You don’t have to be a millionaire to enjoy Big Boys Toys, the luxury lifestyle and innovation exhibit, which kicked off Friday at the new World Market Center conference center.
The event, in its second year in Las Vegas, showcases innovative products, gadgets and collectibles that only a millionaire can afford to buy, but that doesn’t make them any less fun to see up close. .
âThis is truly the only show in Las Vegas where it doesn’t matter whether you are a man or a woman, young or old or anyone of color,â said Biju Jayaraaj, CEO of the show which has its origins in Dubai.
âAnd you don’t have to be rich to get in,â he said. âAnyone can come here and be inspired. “
The show continues Saturday and Sunday from 10 a.m. to 6 p.m. and is open to the public with $ 10 admission. Parking in the World Market Center car park is free and the garage is connected to the entrance by a hallway.
On the exhibition floor is a bathtub encrusted with Swarovski diamonds, vintage classic cars, e-bikes, gemstone artwork and a flying car.
Stephen Cook, an entrepreneur based in South Jordan, Utah, said he plans to drive his Volante flying vehicle on the Strip on Friday night.
Cook said the Volante aircraft is the only street legal ATV experimental aircraft registered and licensed by the Utah Department of Transportation to operate on highways and streets and by the Federal Aviation Administration to fly as a experimental aircraft.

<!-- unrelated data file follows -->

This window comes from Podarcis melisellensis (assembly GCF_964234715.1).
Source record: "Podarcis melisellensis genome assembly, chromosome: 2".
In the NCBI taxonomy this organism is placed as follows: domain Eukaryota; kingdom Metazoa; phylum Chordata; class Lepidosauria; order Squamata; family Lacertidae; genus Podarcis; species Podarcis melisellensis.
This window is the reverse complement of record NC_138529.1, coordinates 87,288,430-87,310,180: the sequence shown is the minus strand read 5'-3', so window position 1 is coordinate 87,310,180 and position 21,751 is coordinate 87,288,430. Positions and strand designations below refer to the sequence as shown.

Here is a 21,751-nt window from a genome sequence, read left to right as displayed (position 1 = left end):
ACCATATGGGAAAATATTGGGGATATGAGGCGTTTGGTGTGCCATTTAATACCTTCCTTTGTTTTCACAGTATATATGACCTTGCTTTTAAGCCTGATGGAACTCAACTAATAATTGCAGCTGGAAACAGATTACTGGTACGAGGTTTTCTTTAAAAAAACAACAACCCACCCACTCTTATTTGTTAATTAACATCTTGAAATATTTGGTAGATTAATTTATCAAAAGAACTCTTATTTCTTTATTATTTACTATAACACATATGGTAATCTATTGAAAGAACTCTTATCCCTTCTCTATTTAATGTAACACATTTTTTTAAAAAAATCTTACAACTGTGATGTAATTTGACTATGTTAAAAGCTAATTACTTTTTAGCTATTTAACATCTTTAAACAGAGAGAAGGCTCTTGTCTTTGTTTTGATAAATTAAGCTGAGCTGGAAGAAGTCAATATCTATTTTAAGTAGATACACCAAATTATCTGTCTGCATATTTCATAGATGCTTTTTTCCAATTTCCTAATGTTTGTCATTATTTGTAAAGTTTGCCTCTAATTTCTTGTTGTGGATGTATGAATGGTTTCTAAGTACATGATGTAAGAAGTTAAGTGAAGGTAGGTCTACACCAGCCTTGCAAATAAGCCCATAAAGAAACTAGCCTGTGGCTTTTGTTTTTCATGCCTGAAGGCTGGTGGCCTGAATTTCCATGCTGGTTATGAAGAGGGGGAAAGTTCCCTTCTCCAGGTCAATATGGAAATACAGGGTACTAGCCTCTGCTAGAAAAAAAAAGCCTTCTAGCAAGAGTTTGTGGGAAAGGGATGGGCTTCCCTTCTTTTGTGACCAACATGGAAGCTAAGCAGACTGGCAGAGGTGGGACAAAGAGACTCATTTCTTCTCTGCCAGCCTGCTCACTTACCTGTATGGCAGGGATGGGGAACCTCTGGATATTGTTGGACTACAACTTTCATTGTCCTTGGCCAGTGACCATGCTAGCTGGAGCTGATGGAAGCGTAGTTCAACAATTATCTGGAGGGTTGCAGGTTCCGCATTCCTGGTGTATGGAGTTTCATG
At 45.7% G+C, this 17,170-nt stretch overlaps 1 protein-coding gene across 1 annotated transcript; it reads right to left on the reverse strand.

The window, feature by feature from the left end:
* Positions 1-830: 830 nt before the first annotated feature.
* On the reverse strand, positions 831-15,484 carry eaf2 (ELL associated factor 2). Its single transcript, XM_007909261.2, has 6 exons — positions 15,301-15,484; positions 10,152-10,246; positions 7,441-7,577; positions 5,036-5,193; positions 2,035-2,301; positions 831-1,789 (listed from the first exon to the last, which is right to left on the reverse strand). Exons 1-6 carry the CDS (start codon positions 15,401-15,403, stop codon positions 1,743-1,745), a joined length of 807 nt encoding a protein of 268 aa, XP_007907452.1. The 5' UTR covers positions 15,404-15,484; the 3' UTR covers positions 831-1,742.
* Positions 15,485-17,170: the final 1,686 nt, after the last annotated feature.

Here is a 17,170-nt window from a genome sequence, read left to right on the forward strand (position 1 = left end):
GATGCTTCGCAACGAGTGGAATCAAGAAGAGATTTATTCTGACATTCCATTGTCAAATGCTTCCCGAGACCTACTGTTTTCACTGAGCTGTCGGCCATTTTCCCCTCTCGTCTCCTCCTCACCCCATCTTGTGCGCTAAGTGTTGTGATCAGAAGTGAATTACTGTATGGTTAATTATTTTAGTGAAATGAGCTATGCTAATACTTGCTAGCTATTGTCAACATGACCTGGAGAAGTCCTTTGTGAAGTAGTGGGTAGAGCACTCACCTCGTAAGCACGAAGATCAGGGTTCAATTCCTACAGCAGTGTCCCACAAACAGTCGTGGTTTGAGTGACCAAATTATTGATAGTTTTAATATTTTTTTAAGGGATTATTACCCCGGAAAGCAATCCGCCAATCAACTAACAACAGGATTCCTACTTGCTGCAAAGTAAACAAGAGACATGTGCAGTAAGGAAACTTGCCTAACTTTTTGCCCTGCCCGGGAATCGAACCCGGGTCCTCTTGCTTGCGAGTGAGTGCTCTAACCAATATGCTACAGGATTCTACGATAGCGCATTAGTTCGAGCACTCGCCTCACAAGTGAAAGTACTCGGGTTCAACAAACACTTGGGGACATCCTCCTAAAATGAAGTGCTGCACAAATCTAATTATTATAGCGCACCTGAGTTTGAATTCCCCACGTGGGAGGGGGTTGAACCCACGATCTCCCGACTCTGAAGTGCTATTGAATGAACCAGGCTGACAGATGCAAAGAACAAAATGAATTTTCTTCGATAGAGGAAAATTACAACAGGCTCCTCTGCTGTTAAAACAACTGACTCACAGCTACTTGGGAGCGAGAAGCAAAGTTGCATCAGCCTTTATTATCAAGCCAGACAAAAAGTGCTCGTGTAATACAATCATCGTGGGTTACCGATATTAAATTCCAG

He said one of his goals in exhibiting the flying car was to get investors to support his bid to perfect the vehicle and ultimately build a manufacturing facility to mass produce them.
âAnyone who likes to go fast and get away from traffic will want to have one,â Cook said in his exhibit space.
Cook estimates that once the vehicles are mass produced, it would cost $ 180,000. Owners would also need to obtain a pilot’s license to be able to fly it.
The two-passenger vehicle has retractable fenders for street driving, a 36-gallon fuel tank, and a range of 600 miles.
It acquired the Volante from its designer and builder, retired Marine Col. KP Rice, who first piloted the vehicle in 2003.
Cook is convinced an auto company would want to back him, or he could appear on the “Shark Tank” TV show, which features entrepreneurs in front of a panel of potential investors. He thinks that if nothing else, an appearance on âShark Tankâ would provide him with additional public exposure.
âI like being in the spotlight,â he said. âEvery time I drive it, I always see people taking videos. This is what I expect on the Strip, more visibility.
While Jayaraaj says flying cars, jewelry, and high-powered off-roaders steal the show, the coolest thing he ever saw at a Big Boys Toys show was a stress reduction game. . He said people sat in a circle at a table, each wearing a headband that would calculate stress levels. A floating globe would travel within the group, driving away those with less stress and coming closer to those under stress. The idea is to stay as calm as possible while playing to keep the globe away.
Jayaraaj plans to return the show every year to Las Vegas during the first two weeks of November, and he plans to develop a global competition for the most innovative products available to display for free at future shows.